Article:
*2 Upon arrival at Mid-State, Tookes was placed in the SHU. ( Id. ¶¶ 1-2.)On December 28, 1999, Tookes was served with a copy of the misbehavior report following a review by defendant Plowden, a Mid-State official. ( Id. ¶¶ 2-3.)Defendant Nichols presided over the subsequent hearing, which commenced on December 30, 1999. ( Id. ¶ 4 & Ex. B.) Nichols denied Tookes' request to call 17 Green Haven employees to testify at the hearing, finding that their testimony would be redundant, and permitted only five witnesses. ( Id. ¶ 6.) At the conclusion of the proceedings on January 10, 2000, Nichols determined that the misbehavior report and the supporting documentation were "strongly written" and that Tookes had not disproved his involvement in the charged offense. ( Id. ¶ 5 & Ex. C.) Although Nichols credited Tookes for his limited disciplinary history, Nichols ultimately found Tookes guilty. ( Id. ¶ 5.) Nichols imposed a penalty of confinement in the SHU for 180 days and the loss of certain privileges. ( Id. ¶ 4.) He also recommended three months' loss of good time credits. ( Id. )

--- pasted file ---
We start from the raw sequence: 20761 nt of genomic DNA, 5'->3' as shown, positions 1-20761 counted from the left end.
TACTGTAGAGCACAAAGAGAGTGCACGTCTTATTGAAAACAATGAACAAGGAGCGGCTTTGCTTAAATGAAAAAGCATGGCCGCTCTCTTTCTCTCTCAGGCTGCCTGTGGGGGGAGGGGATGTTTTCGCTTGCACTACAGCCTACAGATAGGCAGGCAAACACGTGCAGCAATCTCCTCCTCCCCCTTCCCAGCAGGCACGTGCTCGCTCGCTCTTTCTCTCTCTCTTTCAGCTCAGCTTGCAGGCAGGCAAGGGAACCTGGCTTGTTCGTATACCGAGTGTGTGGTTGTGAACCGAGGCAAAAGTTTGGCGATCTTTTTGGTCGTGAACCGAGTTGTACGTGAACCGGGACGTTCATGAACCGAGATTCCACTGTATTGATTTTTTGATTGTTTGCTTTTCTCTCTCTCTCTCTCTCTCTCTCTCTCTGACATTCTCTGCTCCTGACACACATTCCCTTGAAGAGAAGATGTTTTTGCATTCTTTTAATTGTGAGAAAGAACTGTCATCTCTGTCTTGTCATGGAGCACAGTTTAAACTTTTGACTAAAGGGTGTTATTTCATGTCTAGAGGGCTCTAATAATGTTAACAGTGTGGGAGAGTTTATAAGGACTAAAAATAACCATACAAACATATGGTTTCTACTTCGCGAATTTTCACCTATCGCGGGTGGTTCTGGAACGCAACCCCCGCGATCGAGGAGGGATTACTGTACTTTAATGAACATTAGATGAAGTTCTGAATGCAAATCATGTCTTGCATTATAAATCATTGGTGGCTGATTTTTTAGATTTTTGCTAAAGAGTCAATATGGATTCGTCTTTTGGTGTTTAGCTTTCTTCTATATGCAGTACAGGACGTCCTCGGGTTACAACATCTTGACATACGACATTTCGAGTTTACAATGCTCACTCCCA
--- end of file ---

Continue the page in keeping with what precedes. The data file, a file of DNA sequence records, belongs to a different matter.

Tookes appealed Nichols' decision administratively and the ruling was reversed on March 16, 2000. ( Id. ¶ 7.) Tookes was released from the SHU approximately two weeks later, on March 28, 2000, after a total of approximately 96 days. ( Id. ) Tookes thereafter filed the instant suit in this Court.

II. DISCUSSION

When deciding motions pursuant to Fed.R.Civ.P. 12(b) (6), the Court must presume all factual allegations in the complaint to be true and must view them in the light most favorable to the plaintiff. Ferran v. Town of Nassau, 11 F.3d 21, 22 (2d Cir.1993), cert. denied, 513 U.S. 1014, 115 S.Ct. 572, 130 L.Ed.2d 489 (1994). Moreover, where, as here, the plaintiff is pro se, the complaint must be liberally construed in his favor and held to "less stringent standards than formal pleadings drafted by lawyers."Id. (citing Hughes v. Rowe, 449 U.S. 5, 9, 101 S.Ct. 173, 66 L.Ed.2d 163 (1980) (per curiam)); see also Lerman v. Board of Elections, 232 F.3d 135, 139-140 (2d Cir.2000) ("Since most pro se plaintiffs lack familiarity with the formalities of pleading requirements, we must construe pro se complaints liberally, applying a more flexible standard to evaluate their sufficiency than we would when reviewing a complaint submitted by counsel."). Thus, the ultimate question for the Court is whether the complaint, viewed in this manner, states any valid ground for relief. Ferran, 11 F.3d at 22.